I was absolutely stunned last Friday when I saw the news that Paul Robinson had left the club. There are always plenty of casualties within the playing squad when a team changes manager, but this announcement was a genuine shock, and the timing especially took me by surprise.
On July 5, Paul Cook named Robinson as club captain. On July 30, squad numbers were released, with Robinson switching from the 16 that he wore last season, to his preferred number 5. On July 31, he had left the club.
I’m not suggesting the squad number announcement is the clearest indicator of his importance to the club, but something must have changed between the captaincy decision and the point we are at now, because I don’t know too many clubs who would pick a captain that they believe could become surplus to requirements a matter of weeks later.
I wrote a blog halfway through last season stating that Robinson should wear the armband based on the leadership qualities and the fantastic levels of professionalism he has shown throughout his career. But also, and I guess this is why I just cannot get my head around his departure, his ability on the field made him a certainty to start every game he was available for.
For me, he was the most obvious captain appointment since Sol Campbell was chosen in the summer of 2007. Had he been Andy Awford’s skipper, it would maybe indicate that Paul Cook wanted to clear the decks and start afresh. But to show the faith in Robinson himself, only to let him go a month later, is unusual.
We are also now painfully short of experience amongst our defenders. Indeed, Cook even alluded to that at the start of July when he justified his decision to make Robinson our leader. Cook said: “At the back you have the likes of Whatmough, Webster and Burgess, who are young lads. Can you get a better role model than Robbo? I don’t think you can.”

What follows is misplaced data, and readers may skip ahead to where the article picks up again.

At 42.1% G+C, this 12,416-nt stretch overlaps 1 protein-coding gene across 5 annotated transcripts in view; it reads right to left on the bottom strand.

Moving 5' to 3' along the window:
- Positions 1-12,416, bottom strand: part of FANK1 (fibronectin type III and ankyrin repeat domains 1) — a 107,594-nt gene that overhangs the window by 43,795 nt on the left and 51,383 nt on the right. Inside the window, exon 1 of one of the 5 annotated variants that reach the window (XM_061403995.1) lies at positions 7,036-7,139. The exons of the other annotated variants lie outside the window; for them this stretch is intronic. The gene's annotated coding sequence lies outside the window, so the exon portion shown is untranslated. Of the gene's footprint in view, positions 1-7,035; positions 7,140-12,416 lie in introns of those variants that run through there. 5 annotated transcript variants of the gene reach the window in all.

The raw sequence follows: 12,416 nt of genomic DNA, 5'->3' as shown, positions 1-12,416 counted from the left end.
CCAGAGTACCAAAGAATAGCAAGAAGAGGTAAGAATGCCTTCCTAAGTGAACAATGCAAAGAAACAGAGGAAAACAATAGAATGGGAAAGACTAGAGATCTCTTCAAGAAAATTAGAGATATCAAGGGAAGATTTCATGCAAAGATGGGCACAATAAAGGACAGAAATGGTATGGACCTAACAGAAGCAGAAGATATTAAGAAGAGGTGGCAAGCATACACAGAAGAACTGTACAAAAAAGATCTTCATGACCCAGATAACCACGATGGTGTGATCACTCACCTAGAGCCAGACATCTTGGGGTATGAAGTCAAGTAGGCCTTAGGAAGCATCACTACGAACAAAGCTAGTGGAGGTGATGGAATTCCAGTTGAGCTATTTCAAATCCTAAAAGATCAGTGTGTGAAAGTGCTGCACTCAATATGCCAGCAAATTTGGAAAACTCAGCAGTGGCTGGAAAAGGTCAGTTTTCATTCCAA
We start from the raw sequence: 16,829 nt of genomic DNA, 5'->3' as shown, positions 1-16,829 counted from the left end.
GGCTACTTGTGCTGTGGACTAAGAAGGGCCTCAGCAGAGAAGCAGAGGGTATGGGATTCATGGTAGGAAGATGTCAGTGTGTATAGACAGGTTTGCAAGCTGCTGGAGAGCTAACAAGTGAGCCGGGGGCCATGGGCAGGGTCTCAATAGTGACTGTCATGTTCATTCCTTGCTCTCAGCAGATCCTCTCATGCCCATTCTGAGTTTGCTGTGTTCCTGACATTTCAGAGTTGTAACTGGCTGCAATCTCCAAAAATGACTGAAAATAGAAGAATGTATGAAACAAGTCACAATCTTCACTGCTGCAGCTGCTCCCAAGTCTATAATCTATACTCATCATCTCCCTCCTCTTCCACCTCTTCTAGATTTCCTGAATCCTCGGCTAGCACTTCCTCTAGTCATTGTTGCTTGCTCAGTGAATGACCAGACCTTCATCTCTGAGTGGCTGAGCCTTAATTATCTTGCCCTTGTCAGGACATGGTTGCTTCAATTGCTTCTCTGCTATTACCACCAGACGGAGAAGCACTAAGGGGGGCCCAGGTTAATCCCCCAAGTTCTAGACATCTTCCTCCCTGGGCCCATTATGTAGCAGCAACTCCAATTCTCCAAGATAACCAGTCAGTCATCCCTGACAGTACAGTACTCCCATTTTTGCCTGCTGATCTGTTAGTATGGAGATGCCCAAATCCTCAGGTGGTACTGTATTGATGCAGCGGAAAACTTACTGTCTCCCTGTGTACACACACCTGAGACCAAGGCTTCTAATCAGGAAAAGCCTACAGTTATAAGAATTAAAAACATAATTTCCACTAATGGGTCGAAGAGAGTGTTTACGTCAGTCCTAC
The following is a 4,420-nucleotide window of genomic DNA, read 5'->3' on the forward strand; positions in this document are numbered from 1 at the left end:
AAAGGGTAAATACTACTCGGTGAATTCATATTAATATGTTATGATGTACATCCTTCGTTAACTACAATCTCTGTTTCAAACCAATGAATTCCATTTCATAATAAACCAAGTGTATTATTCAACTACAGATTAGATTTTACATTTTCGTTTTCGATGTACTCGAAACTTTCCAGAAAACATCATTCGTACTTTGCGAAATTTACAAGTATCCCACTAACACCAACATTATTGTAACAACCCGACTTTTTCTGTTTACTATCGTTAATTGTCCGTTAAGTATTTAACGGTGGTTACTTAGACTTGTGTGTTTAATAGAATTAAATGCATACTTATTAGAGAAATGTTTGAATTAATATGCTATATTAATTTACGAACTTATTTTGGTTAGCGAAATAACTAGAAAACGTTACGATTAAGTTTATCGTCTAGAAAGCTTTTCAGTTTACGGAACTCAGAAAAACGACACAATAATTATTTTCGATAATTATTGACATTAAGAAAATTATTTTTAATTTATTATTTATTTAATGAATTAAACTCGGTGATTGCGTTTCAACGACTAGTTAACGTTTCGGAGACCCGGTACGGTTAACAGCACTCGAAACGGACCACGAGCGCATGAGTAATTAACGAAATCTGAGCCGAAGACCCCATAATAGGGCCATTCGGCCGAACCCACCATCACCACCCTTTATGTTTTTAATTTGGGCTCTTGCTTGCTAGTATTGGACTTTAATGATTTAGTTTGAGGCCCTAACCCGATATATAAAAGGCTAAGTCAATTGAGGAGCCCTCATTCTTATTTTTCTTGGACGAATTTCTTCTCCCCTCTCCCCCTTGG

Less than 24 hours after his departure had been announced on the official club website, Robinson turned out and scored for AFC Wimbledon in the Dons’ friendly victory over Cheltenham, so that would suggest he’d had the move lined up.
So why has he moved on? Many people would look at AFC Wimbledon and hope that they won’t be competing for automatic promotion, which is what everyone within Fratton Park has targeted. I also don’t buy the argument that he has been forced to join Wimbledon in order to get the regular football that he wouldn’t be guaranteed with us.
The almost unanimous response to the announcement on Friday was one of total bewilderment, which is normally the case for outgoing players who have been deemed ‘surplus to requirements’. I also believe that if Robinson was actually informed of that thinking, he would want to stay, fight for his place and prove to Cook that he is worthy of a regular spot.
Maybe the decision is down to finances. Robinson was reportedly one of the biggest earners, but with age not on his side, perhaps the club made the decision to prioritise younger defenders. Again, that seems like a slightly odd move, given that we are now in desperate need of a more experienced defender to lead the likes of Webster, Burgess, Matt Clarke and Whatmaugh when he returns. The defence is probably the last area of your team you’d prefer youth over experience, so to get rid of a hugely experienced Football League campaigner doesn’t make sense.
Maybe Robinson was not prepared to comply with Paul Cook’s requirement for all his players to live within a certain distance of the club. Earlier in the summer, Cook revealed he’d missed out on signings because he would not relax this policy, and added: “If they don’t live locally then they don’t sign, it’s as simple as that. And if you do know anyone that is travelling let me know and we will get rid of them!” Whilst the second line about getting rid of existing players may have been a little exaggerated, perhaps there has been a disagreement between player and club.
Whatever the full reasoning behind Robinson leaving the club, I am disappointed. He was a great on-field leader and I feel we are weaker without his presence around the club, the same presence Cook was delighted to have influencing his young defenders only a month ago. I wish Robbo all the best (except in the two games against us) because I see him as a fantastic pro and unfortunately they are not too common in football today. I don’t expect to hear any more from either player or club, but I think it’s fair to say that this has raised more questions than answers.